Sunday, December 17, 2017
Bruce Cleaver

Bruce Cleaver

De Beers

BRUCE Cleaver has some mending to do having replaced predecessor Philippe Mellier in July 2016. During his five years at the helm of the largest rough diamond producer, Mellier - a complete outsider - did not form vital relationships with the group’s 80-odd clients. In contrast, Cleaver spent his first 100 days in office re-establishing connections he has formed since he joined De Beers in 2005. He also visited mine related stakeholders in Botswana, Namibia, South Africa and Canada in which he elaborated on why critical revenue streams from these mines to the southern African countries would fluctuate as De Beers controlled supply to a volatile market. Another critical relationship is with Anglo American, which owns 85% of De Beers and has insisted the venerable diamond company move to its London offices, abandoning its headquarters in the city’s decades-old diamond district. Anglo has identified De Beers as one of its three core divisions along with platinum and copper. Cleaver will have to manage Anglo’s expectations and diplomatically manage any changes its parent may want to impose or – for that matter - knowledge it may want to extract. Anglo boss Mark Cutifani has expressed an interest in using De Beers’ marketing successes as a template for the larger Anglo. But it is the custodial role of the global diamond market that will be Cleaver’s greatest challenge, ensuring a carefully judged flow of rough diamonds to clients and to stimulate diamond jewellery demand.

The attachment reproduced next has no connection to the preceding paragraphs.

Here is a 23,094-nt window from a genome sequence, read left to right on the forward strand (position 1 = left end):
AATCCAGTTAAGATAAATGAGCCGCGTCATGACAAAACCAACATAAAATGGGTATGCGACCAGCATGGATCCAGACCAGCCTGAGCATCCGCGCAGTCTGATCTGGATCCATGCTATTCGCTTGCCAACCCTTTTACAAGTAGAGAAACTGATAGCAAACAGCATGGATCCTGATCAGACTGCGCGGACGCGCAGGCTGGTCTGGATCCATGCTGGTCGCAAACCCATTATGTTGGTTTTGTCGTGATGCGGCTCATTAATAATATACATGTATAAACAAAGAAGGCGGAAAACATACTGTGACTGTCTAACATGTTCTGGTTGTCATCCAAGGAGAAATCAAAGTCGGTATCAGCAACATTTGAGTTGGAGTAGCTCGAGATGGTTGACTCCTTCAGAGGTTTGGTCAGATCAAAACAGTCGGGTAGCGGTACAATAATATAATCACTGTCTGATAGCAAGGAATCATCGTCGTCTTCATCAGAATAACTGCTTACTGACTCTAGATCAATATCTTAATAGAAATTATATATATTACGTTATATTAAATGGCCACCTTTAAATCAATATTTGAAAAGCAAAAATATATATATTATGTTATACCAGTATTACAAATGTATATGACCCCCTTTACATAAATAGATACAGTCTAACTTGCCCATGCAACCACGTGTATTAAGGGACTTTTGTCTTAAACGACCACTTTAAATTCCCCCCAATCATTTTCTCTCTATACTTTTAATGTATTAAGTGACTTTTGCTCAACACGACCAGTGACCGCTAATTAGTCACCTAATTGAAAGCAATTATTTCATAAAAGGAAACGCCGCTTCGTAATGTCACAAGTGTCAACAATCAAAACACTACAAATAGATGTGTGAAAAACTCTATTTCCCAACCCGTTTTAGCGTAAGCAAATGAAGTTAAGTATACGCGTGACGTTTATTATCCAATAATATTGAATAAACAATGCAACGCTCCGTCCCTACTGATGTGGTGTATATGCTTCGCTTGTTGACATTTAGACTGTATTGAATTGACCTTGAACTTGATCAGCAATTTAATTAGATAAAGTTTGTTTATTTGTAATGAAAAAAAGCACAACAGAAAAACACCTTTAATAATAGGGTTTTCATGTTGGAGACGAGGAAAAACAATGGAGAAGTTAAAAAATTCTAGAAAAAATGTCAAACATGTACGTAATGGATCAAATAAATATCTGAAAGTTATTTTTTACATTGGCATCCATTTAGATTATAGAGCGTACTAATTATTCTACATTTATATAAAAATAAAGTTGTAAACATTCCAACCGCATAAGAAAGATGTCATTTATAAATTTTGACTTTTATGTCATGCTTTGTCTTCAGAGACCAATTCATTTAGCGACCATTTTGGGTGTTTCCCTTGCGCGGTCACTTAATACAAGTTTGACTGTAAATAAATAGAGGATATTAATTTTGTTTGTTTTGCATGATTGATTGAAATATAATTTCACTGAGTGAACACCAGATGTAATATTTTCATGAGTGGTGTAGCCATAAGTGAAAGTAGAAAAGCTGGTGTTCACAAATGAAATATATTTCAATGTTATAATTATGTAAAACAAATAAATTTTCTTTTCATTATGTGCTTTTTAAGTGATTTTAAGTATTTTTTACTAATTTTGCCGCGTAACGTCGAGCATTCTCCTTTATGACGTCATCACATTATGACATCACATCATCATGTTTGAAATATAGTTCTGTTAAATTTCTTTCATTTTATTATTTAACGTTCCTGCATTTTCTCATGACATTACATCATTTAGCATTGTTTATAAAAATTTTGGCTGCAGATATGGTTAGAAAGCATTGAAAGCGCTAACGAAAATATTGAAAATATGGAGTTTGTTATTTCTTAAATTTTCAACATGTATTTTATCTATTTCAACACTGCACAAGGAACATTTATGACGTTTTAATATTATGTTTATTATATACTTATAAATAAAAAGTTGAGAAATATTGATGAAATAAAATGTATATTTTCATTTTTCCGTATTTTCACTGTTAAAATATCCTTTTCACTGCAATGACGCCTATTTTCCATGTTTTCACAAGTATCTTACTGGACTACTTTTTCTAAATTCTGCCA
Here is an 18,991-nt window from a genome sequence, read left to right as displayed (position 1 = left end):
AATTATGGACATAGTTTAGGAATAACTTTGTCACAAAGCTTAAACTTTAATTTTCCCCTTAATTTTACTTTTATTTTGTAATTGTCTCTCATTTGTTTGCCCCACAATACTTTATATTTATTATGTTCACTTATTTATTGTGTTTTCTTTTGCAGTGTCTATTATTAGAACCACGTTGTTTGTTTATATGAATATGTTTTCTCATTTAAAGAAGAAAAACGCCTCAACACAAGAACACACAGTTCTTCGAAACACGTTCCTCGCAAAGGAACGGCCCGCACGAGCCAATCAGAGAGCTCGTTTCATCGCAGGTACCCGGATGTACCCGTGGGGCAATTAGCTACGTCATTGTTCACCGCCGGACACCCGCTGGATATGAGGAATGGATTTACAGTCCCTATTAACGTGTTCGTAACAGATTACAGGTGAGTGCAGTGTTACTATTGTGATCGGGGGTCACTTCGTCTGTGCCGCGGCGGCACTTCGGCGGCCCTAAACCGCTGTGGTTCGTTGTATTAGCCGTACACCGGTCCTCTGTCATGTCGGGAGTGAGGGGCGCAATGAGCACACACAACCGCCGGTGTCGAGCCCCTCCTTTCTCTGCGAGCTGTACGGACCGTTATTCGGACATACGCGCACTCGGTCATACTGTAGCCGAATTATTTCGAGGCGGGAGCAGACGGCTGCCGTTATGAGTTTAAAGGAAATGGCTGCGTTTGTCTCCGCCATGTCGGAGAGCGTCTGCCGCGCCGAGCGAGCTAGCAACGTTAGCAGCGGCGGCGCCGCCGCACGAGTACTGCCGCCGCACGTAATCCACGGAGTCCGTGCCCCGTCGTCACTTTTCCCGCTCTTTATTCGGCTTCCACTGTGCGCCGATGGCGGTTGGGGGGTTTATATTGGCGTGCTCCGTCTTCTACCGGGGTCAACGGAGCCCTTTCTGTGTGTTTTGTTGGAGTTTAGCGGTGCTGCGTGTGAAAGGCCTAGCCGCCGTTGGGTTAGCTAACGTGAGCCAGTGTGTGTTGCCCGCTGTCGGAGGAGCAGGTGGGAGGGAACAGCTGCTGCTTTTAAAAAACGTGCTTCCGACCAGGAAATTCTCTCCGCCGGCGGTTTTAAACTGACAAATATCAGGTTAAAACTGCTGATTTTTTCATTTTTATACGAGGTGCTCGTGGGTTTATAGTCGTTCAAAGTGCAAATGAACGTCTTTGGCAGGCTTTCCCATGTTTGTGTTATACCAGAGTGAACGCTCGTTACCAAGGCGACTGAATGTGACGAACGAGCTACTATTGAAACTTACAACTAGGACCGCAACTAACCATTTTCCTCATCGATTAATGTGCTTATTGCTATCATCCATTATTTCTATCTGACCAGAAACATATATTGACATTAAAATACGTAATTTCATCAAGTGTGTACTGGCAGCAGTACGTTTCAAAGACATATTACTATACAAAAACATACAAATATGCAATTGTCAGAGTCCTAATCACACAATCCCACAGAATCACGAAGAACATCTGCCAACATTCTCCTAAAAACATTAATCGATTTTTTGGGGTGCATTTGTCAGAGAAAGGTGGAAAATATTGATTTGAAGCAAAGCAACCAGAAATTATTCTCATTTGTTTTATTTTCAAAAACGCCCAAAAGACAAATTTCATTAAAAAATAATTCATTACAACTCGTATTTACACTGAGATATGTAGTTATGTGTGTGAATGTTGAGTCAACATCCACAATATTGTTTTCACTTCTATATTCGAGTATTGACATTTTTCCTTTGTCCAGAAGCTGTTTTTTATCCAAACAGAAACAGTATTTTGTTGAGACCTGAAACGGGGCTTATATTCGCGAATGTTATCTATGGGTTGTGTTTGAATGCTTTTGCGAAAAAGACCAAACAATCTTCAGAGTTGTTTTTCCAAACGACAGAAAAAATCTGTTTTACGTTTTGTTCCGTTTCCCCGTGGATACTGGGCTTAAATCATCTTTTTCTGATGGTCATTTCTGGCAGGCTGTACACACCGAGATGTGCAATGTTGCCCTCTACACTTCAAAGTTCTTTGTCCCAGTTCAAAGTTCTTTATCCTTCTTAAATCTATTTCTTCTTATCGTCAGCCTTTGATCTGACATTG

Cleaver has a background in investment banking and law, working as a commercial partner at Webber Wentzel. He has a BSc in Applied Mathematics and an LLB from the University of Cape Town and an LLM from Cambridge University. He joined De Beers in 2005 as general counsel, rising rapidly to become its commercial director in 2007, and acting joint CEO in 2010 before heading strategy, business development, corporate affairs and technology in 2011 under Mellier.

“South Africa is in a slightly difficult place right now.”